03.03.2020 Feather Dusters

Other interpretations welcomed.

These were tricky to capture.  I like to be directly above these as subjects to more easily capture all the detail in a flat plane.  But the ice had melted and refrozen with an air layer between the two, or three, levels and that made for a very thin upper crust. I had to have the tripod straddle just right or it would have broken the ice which did happen accidentally after I was finished.

I really liked the way these fit together.  It would have been so fascinating to see them develop.

I am not sure about all those fine lines at the bottom.  They weren’t cracks made by me but might have happened and refroze as for the time I shot these nothing changed until I was done when I tried for another composition.

We are much warmer for the rest of the week but a few nights at the end will be fairly cold.  More ice to come, I hope. If it stays warm than more ice will become a morass.

About Steve Gingold

I am a Nature Photographer with interests in all things related. Water, flowers, insects and fungi are my main interests but I am happy to photograph wildlife and landscapes and all other of Nature's subjects.
This entry was posted in Abstract, Closeup Photography, Ice, Intimate Landscape, macro photography, Nature Photography, Patterns in Nature and tagged , , , , , , , , , , . Bookmark the permalink.

34 Responses to 03.03.2020 Feather Dusters

  1. Ann Mackay says:

    Or they could be the ghosts of long, jungly leaf-fronds. I think these are my favourites of your ice photos. Will you be sad to see the ice go?

    Liked by 3 people

  2. Very nice ice pattern images Steve!

    Liked by 1 person

  3. Mike Powell says:

    Wow. These patterns are so cool and so unusual–I don’t think I have ever seen ice patterns like that in real life or in photos.

    Liked by 2 people

    • Thanks, Mike. I am always happy when someone says that I have shown them something new. I don’t see them in a sweeping or swirling pattern like these often but similar does happen when there are freeze/thaw days and nights. The ice with these white patterns is usually raised over some other ice with air in between.

      Like

  4. The swirls in both pictures are great, and in the first one they even complement each other.

    The sound of the word “morass” makes us hope you end up with less than you did on February 22nd.

    Liked by 1 person

  5. Jackson says:

    These are really elegant and wonderful, Steve!

    Liked by 1 person

  6. Absolutely bleeping spectacular! Wall material.

    Liked by 3 people

  7. Ms. Liz says:

    The accolades are rolling in Steve and I add my own. These images are real beauties!

    Liked by 1 person

  8. I love this shot! And I like Ann Mackay’s description.
    They also look like a freeze-frame of someone fanning open the pages of books.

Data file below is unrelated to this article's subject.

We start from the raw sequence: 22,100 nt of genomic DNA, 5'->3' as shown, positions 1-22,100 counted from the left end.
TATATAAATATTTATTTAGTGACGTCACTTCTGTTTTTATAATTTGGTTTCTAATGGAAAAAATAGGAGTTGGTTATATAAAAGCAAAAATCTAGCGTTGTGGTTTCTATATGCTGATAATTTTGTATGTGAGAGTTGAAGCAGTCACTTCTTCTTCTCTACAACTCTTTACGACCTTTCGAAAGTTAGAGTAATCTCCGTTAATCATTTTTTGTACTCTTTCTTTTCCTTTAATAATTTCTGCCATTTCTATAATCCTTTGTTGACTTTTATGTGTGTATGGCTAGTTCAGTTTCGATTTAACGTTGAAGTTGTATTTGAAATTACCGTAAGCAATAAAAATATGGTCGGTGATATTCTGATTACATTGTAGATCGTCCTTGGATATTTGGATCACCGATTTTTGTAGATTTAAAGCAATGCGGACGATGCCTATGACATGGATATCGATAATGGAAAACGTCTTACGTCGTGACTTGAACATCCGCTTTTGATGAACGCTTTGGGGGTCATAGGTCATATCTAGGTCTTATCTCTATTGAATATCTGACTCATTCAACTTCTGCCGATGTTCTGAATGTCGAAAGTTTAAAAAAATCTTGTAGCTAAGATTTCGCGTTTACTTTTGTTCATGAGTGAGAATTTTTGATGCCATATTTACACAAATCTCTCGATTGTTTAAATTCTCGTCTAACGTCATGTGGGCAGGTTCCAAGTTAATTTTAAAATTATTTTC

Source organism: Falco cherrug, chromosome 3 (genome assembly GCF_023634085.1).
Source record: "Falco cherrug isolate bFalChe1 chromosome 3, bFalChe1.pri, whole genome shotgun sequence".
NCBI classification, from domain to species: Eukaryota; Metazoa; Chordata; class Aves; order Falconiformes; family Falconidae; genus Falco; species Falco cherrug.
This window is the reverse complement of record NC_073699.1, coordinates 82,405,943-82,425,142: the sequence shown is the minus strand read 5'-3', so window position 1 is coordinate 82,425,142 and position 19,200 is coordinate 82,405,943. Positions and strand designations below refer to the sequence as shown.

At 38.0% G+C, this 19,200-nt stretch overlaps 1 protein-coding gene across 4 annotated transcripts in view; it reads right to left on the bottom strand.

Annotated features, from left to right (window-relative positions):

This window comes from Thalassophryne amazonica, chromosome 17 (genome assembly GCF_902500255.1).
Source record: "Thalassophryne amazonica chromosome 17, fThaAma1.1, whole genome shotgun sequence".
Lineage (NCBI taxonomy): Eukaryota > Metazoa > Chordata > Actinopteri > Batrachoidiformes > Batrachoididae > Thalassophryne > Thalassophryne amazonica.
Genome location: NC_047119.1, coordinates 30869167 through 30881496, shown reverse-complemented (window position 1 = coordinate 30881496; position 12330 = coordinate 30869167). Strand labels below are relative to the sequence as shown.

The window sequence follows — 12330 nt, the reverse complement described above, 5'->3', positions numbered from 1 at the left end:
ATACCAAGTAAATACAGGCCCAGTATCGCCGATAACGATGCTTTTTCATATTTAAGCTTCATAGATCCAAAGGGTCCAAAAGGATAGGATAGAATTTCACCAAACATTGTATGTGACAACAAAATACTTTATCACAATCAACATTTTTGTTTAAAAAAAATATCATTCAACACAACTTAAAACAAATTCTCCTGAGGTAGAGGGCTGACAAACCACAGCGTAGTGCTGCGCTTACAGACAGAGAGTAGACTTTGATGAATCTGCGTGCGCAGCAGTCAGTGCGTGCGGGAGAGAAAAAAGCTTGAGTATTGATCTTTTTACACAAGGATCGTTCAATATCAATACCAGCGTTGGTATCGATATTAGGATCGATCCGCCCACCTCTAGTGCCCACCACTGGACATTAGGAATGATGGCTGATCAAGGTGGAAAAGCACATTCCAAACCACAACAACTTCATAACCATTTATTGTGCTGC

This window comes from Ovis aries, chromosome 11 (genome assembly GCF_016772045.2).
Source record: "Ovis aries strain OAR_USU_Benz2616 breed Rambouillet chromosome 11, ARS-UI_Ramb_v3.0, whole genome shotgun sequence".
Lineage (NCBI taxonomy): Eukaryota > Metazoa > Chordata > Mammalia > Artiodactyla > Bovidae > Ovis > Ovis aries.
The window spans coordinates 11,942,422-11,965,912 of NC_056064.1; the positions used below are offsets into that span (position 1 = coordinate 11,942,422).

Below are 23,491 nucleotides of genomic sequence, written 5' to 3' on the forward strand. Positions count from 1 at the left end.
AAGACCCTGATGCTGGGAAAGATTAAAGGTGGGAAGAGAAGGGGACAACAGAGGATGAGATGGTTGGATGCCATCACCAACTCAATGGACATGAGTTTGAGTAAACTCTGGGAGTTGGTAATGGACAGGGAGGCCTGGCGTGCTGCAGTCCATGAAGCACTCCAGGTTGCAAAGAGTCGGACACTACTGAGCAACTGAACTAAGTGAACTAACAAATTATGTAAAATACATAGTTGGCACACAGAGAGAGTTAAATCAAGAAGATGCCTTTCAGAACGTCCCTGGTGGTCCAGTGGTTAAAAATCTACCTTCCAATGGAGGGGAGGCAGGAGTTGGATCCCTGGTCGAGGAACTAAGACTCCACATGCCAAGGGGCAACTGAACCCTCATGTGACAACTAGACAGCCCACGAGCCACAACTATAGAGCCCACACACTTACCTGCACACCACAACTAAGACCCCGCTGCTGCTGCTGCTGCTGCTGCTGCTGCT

Liked by 1 person

    • Thanks, Robert. Funny about the fanning pages. Where I work someone used to display books that way only with the pages curled down like ribbons on a present. I work in a furniture store, probably have mentioned that before, and we set up rooms to look like a home rather than a lineup of twenty sofas etc. So there are accessories on tables and it drove me nuts to see the books turned into rosettes or whatever that might be called.

      Liked by 1 person

  9. Neat, and well captured. I agree it would have been fascinating to see these patterns develop.

    Liked by 1 person

  10. Eliza Waters says:

    Very cool formations, Steve, looking like plant fronds to me. Of course. 😉

    Liked by 1 person

  11. shoreacres says:

    I didn’t see dusters, but I certainly saw feathers — they remind me of the elegant tail feathers of peacocks, or pheasant. I’ve never seen anything quite like them; I tried imagining how they could form, and I didn’t get very far. I’m glad you were there to capture the result, though.

    Liked by 1 person

    • Thank you, Linda. Feathers was where I started but the doubled pattern made me think of dusters.
      I am guessing that the underlying water or maybe wind must have something to do with the shaping but I haven’t found a lot of information on ice patterning. I guess it falls into the category of Nature’s chaos.

      Liked by 1 person

  12. bluebrightly says:

    I’m not worried. If it’s cold we get more incredible images from the Ice King, if it warms you will soon be showing us spring flowers. If they had to be a chunk of time in between I have no doubt that you will have other gems up your sleeves.

    Liked by 2 people

  13. krikitarts says:

    I’d like to suggest that the fine lines at the bottom may have been made by faerie ice skaters.

    Liked by 1 person

  14. Dave Ply says:

    You even have fans in nature!

    Liked by 1 person

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